With governments keener than ever to raise revenue from crypto assets, it has never been harder to hide your crypto from the taxman. And just to make sure: crypto assets are most definitely taxable. And President Biden has recently doubled the staffing of the Internal Revenue Service (IRS), so don’t count on them not catching you.
However, many remain confused on how digital assets like Bitcoin (BTC) and Ethereum (ETH) are taxed. This guide breaks down everything American crypto traders need to know to calculate taxes owed and remain compliant under complex IRS rules.
The IRS considers crypto to be property for federal tax purposes. As such, capital gains tax applies when cryptocurrencies are sold for a profit, just like stocks or real estate. The specific rate you pay depends on whether gains are short-term or long-term.
Short-term capital gains arise when crypto is held for one year or less before being sold or traded. These gains are taxed as ordinary income at your marginal rate, which could be as high as 37% depending on your total taxable income.
Long-term capital gains apply when cryptocurrency is held over one year before selling. These enjoy special tax rates of 0%, 15% or 20% – much lower than short-term rates. So holding crypto long-term provides a significant tax advantage.
Whenever you dispose of crypto in a taxable event like trading, selling, spending, gifting, etc., you must calculate the capital gain or loss incurred. You can calculate this by subtracting the sale price from your cost basis, which comprises the original purchase price and any fees you paid.
You can use losses to offset capital gains from other investments, along with up to $3,000 of regular income annually. Remaining losses carry forward to future tax years.
It’s critical to maintain thorough records of all cryptocurrency transactions in order to accurately report taxes. Kraken, a cryptocurrency exchange based in the US, has recently had to hand over details of thousands of its customers to the IRS. Meticulous documentation (and disclosure) can help avoid trouble later on.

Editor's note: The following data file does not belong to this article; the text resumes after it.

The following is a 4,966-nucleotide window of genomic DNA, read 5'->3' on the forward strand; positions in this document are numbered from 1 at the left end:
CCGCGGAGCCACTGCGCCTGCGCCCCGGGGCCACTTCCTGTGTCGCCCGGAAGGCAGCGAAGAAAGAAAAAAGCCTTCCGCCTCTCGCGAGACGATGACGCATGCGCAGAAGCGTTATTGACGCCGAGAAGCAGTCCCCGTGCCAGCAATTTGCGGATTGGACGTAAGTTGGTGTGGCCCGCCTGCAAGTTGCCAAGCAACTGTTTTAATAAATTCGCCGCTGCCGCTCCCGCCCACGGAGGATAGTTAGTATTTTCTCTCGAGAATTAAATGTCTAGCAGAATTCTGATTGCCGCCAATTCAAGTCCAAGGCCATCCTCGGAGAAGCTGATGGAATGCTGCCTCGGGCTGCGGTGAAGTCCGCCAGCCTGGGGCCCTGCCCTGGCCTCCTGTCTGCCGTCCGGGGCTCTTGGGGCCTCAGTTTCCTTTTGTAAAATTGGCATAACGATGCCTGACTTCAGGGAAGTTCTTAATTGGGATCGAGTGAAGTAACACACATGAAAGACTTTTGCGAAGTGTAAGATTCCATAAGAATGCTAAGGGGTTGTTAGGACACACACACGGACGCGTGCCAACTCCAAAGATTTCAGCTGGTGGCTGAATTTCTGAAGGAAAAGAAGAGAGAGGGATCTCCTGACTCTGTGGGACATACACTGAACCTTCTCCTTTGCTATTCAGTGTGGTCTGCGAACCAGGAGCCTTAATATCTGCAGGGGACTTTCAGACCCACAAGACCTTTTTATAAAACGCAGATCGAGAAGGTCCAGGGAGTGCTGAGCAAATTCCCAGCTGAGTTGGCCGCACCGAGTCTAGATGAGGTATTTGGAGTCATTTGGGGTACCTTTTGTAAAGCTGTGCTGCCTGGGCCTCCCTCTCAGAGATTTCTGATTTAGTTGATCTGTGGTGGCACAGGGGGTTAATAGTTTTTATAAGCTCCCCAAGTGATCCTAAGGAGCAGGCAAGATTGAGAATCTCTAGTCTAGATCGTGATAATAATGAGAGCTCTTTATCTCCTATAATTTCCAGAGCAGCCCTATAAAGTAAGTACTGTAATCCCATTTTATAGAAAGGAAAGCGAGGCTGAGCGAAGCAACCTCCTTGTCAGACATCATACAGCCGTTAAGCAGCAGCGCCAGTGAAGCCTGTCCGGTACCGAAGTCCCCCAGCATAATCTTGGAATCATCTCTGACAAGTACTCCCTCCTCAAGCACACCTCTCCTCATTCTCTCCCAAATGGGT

Furthermore, for each taxable crypto event, you must complete IRS Form 8949 listing details like the asset name, dates acquired and sold, proceeds, cost basis, and gain/loss. This form comes with Schedule D of your Form 1040 tax return.
Importantly, in all jurisdictions, including the U.S, it is up to the taxpayer to prove they did not commit tax fraud, and not the other way around.
Any crypto mining proceeds, staking rewards, interest income, or payments received for goods/services must also be reported on Schedule 1 of Form 1040 under “Additional Income and Adjustments to Income.”
If working manually is too much of a chore, consider using specialized crypto tax software and enlisting a savvy certified public accountant to ensure full compliance. Penalties for mistakes or non-compliance are a federal offence, and can be severe. Penalties include up to 75% of the tax due (maximum $100,000) and 5 years in jail.
Although, tax optimization is perfectly legal and highly advisable in crypto. Holding coins over a year to get lower long-term capital gains rates is a prime strategy, whilst loss harvesting and strategic charitable donations also lower tax bills.
Cryptocurrency taxation is a challenge, but every US crypto investor must take it seriously. Follow the guidance above, keep immaculate records, and obtain expert help as needed. With the right moves, your tax planning will pay off for years to come.